For Local Nurse, Even Cancer Can’t Stop the Power of Forward Motion
In chatting with Michele Sandock for any length of time, a stranger notices two things right away: She has an amazing recall for specific details, likely due to her training as a critical care nurse, and she is always — always — moving.
“I was told to slow down some, but I just can’t,” Sandock of Whitesboro said recently with a laugh, describing her upcoming participation as a breast cancer survivor in the Syracuse Bicycle Breast Cancer Awareness Ride, which kicks off on Oct. 3 at Green Lakes Park.
For her, this will be immediately followed by the Wineglass Half Marathon at 7:45 a.m. the next day. It’s worth noting that while the cancer has thankfully cleared, Michele is still very much in the middle of reconstructive surgeries.
As for her knack of recall, it’s no surprise one of those days came on Dec. 1, 2014. This was the day the 48-year-old mother and wife learned she had breast cancer. Just prior, something troubling had come up on a routine mammogram.
“The doctor wanted to get another view. Then another view and another view and another view,” she recalled. Then came the biopsy and the excruciating wait for results.
“It was 16:48,” she said, using the military time convention used in hospitals for 4:48 p.m. “My doctor’s office called. I had been waiting all day.”
Her family knew about the multiple mammograms and the biopsy. “I will never forget it. I go, ‘Hi.’” The doctor was equally to the point: “It came back positive.”
“I still had three and half hours on my shift,” said said. “As I’m walking out of the critical care unit I grabbed a report and called my husband. I was really upbeat. I was very upbeat to co-workers, as if nothing was wrong. ”
But in telling her mother and daughter over the phone that day — her one daughter was away at college — the brave facade became more difficult to maintain.
“That,” Michele said softly, “was hard.”
Michele is one of the 124 women out of every 100,000 who will be diagnosed with breast cancer, which despite many advances in treatment, is still expected to cause the death of some 40,000 women in 2015, according to the American Cancer Society.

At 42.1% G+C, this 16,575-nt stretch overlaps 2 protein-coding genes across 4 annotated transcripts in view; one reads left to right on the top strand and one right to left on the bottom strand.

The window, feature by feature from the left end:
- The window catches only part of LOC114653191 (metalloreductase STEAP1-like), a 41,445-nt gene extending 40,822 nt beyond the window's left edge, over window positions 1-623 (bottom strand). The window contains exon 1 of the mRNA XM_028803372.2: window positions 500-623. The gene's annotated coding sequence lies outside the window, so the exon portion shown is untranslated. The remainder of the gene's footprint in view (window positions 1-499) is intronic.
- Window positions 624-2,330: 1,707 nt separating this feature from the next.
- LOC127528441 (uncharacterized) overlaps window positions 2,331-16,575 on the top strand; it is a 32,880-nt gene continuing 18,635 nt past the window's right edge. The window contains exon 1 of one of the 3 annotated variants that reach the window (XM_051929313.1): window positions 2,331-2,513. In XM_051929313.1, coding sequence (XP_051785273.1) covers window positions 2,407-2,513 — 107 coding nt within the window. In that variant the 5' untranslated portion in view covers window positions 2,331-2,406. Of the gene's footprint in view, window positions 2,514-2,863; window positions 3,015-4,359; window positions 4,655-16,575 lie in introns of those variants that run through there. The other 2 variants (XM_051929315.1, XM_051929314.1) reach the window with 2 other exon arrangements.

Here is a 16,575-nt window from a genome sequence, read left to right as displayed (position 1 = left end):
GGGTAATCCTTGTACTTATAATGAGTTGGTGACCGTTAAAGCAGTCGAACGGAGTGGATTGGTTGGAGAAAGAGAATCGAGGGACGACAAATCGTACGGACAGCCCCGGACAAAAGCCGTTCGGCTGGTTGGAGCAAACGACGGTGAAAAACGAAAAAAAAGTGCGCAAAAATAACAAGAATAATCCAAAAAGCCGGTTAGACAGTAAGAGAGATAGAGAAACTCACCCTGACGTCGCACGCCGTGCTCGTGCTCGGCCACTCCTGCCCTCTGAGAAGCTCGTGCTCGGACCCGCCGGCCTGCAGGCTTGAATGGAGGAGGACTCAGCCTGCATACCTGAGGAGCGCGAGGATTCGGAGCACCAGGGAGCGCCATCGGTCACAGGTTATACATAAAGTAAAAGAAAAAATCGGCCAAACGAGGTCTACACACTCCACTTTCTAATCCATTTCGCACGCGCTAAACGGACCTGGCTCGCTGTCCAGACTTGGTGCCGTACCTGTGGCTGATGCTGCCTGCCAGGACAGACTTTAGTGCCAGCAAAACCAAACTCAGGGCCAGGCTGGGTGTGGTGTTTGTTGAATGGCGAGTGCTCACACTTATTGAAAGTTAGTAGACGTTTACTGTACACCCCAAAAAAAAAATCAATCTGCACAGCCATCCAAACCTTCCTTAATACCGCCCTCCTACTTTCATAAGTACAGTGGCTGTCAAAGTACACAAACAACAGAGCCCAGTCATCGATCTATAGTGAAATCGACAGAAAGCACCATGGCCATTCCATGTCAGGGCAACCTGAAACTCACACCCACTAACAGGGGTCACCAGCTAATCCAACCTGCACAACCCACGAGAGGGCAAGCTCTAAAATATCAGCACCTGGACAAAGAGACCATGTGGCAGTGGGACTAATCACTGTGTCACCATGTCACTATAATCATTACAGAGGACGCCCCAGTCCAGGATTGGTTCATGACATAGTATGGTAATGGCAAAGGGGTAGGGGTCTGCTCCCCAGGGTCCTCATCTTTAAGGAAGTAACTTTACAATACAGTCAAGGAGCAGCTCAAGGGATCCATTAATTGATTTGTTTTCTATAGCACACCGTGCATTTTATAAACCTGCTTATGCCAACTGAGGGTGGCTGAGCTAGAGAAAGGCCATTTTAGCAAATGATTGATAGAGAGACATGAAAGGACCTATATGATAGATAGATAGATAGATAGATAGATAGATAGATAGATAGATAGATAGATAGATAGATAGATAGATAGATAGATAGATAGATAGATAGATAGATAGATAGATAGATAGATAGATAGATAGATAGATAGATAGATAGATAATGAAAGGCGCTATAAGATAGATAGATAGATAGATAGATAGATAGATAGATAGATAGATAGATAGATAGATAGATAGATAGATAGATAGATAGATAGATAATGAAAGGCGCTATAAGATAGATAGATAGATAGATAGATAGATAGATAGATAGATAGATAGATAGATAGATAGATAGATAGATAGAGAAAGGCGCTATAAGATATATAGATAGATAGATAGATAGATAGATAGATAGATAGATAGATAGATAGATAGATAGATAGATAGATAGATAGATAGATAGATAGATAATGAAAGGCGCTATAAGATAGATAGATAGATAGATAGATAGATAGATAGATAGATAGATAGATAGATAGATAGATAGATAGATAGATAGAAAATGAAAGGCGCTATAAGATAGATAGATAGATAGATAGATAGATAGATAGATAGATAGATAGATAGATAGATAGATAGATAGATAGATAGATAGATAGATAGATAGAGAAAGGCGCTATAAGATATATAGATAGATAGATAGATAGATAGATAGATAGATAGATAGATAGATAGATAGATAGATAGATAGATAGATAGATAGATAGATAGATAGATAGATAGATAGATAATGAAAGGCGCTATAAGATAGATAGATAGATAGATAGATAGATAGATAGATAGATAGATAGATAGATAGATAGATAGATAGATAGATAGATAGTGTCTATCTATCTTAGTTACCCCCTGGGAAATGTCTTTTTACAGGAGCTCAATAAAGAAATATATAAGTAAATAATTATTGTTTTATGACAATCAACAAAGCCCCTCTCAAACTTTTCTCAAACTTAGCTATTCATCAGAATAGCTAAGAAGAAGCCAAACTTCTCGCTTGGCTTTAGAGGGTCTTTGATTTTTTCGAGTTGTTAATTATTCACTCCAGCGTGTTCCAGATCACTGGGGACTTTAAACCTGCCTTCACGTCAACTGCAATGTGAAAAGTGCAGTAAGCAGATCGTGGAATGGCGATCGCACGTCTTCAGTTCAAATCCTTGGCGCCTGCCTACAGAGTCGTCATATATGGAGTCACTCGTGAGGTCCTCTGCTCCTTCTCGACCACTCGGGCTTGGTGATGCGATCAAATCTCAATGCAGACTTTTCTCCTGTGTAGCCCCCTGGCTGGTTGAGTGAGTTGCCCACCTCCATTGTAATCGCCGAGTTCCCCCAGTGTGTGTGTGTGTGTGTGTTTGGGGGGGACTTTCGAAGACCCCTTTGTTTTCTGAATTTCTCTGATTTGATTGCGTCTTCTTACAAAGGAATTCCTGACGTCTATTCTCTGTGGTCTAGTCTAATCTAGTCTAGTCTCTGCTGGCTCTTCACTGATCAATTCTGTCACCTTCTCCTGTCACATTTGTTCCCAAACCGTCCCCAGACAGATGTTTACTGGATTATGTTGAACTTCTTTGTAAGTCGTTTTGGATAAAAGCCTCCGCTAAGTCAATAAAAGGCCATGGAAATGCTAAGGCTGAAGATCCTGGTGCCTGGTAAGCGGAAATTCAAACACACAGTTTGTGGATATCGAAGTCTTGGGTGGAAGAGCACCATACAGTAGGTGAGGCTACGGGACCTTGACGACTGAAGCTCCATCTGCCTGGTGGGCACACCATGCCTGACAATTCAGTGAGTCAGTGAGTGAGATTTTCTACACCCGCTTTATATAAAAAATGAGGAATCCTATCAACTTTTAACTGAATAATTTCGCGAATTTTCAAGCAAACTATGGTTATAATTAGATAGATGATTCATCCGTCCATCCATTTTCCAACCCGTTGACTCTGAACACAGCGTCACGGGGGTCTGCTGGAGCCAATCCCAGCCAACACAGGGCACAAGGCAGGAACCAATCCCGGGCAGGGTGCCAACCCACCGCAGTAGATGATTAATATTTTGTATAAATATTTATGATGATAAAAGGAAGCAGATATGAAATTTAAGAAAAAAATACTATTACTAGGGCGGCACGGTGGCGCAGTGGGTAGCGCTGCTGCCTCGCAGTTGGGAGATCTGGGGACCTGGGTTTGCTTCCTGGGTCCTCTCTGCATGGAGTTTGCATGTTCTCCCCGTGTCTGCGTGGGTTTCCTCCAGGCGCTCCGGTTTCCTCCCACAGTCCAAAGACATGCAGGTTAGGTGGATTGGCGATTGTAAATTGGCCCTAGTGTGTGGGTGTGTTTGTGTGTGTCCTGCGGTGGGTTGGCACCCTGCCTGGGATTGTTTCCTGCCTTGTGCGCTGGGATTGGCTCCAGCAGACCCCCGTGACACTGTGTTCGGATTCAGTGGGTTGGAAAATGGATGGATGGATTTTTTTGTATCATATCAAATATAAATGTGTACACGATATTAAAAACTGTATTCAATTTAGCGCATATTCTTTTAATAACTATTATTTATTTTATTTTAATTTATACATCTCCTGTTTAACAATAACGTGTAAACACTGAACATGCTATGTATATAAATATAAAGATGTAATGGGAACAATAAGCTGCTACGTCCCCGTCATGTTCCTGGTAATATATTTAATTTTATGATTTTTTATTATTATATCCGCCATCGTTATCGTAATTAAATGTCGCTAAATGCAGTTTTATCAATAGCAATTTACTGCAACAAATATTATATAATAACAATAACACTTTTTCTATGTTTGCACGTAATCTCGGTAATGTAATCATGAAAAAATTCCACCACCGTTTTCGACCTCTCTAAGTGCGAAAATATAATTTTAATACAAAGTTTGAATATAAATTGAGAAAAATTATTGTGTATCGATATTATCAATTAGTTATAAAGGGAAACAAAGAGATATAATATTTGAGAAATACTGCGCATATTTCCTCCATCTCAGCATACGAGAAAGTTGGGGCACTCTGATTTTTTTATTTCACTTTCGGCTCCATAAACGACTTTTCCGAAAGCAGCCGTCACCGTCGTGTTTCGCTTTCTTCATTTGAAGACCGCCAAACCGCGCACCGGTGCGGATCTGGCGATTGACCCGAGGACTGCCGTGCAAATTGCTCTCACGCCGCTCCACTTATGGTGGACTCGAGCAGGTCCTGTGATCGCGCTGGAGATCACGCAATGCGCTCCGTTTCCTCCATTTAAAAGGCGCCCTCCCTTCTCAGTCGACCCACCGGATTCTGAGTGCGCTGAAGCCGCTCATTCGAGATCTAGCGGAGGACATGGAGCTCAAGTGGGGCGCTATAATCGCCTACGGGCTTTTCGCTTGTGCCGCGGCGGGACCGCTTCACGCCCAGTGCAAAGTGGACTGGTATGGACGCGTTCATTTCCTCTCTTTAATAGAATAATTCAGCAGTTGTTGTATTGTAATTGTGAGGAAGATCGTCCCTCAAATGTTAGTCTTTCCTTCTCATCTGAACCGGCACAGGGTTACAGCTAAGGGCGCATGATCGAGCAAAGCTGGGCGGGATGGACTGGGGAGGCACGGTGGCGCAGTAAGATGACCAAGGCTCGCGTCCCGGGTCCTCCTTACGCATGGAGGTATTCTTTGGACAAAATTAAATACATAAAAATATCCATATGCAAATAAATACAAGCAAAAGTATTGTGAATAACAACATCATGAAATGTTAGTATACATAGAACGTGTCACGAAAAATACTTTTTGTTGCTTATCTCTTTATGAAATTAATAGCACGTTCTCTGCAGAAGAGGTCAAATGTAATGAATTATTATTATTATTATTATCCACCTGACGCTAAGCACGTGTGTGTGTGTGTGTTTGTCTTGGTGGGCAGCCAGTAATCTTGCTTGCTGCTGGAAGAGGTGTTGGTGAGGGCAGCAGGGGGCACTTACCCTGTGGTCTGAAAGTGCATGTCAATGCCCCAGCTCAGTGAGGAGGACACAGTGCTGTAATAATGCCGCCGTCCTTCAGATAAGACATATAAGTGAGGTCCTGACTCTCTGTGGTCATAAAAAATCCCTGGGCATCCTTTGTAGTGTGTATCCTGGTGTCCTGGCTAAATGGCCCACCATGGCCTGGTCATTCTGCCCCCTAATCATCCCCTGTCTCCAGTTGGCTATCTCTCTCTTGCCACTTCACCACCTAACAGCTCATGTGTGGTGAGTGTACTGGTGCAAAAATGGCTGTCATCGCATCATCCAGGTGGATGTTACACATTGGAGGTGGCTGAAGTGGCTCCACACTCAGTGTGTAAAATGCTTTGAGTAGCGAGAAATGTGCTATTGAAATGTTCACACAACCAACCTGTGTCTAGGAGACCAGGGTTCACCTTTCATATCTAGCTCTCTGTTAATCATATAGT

Early detection is a major factor in a positive outcome, the theme of the annual Syracuse Bicycle ride, which has grown in popularity each of its seven years, offering a 10-, 25- and 50-mile ride option. Michele has been busy fundraising for her own team. Last year, the ride raised nearly $20,000 for the Carol M. Baldwin Breast Cancer Fund, a noted Central New York charity that helps women and their families close to home. There is still time to register and a few volunteer shifts still available. (Email Debbie Sindone at firstname.lastname@example.org to volunteer.)
“Brave women like Michele are the heart of this effort,” said Trish Dugan, co-owner of Syracuse Bicycle. “Each year we are simply blown away by the dedication, passion and love that flows out of survivors, their family and their friends all coming together to make breast cancer a thing of the past.”
Michele is ready for exactly that, but understands that some scars, physical and mental, will always remain.
For that, she relies on a close-knit network of family and friends. She had her first surgery on Dec. 19. In the wake of it, she struggled to understand how she would get back to her former athletic lifestyle of daily runs, mud runs, Boilermakers, triathlons and much more.
“On Feb. 1, I ran my first (post-surgical) mile with all my friends, people I go to the gym with,” Michele said. “It was probably the best mile I ever ran.”
It was a case of putting one foot in front of the other. Soon enough, she was reacquainting herself with that same athletic, always on-the-go woman she was before.
Still, there have been changes. She’s always been an advocate for preventative health, but even more so now. She also understands better that innate “toughness” should never stop women from accessing all the care and support they need. Today the woman who once ran on a broken heel for two weeks is 100-percent focused on health, physically and mentally. “I don’t dwell anymore,” she said.
She also reminds ever woman who will listen: Get your mammogram.
“I was going for mammograms every six months because I had very dense, fibrocystic breasts,” she said. “The cancer was so small, they weren’t even going to call it. That doctor saved my life and forever be grateful. I hug him every time I see him.”
And let the people around you help — husbands, family, friends. A friend from way back in 8th grade, a two-time breast cancer survivor herself, “actually changed her chemo day to stay with me the whole week during surgery,” Michele said. The support has made all the difference in her recovery.
“I used to be the cheerleader for my friends and now I’m being cheered for. But I’m still a cheerleader,” she said. “It’s been good.”
Now, back to running.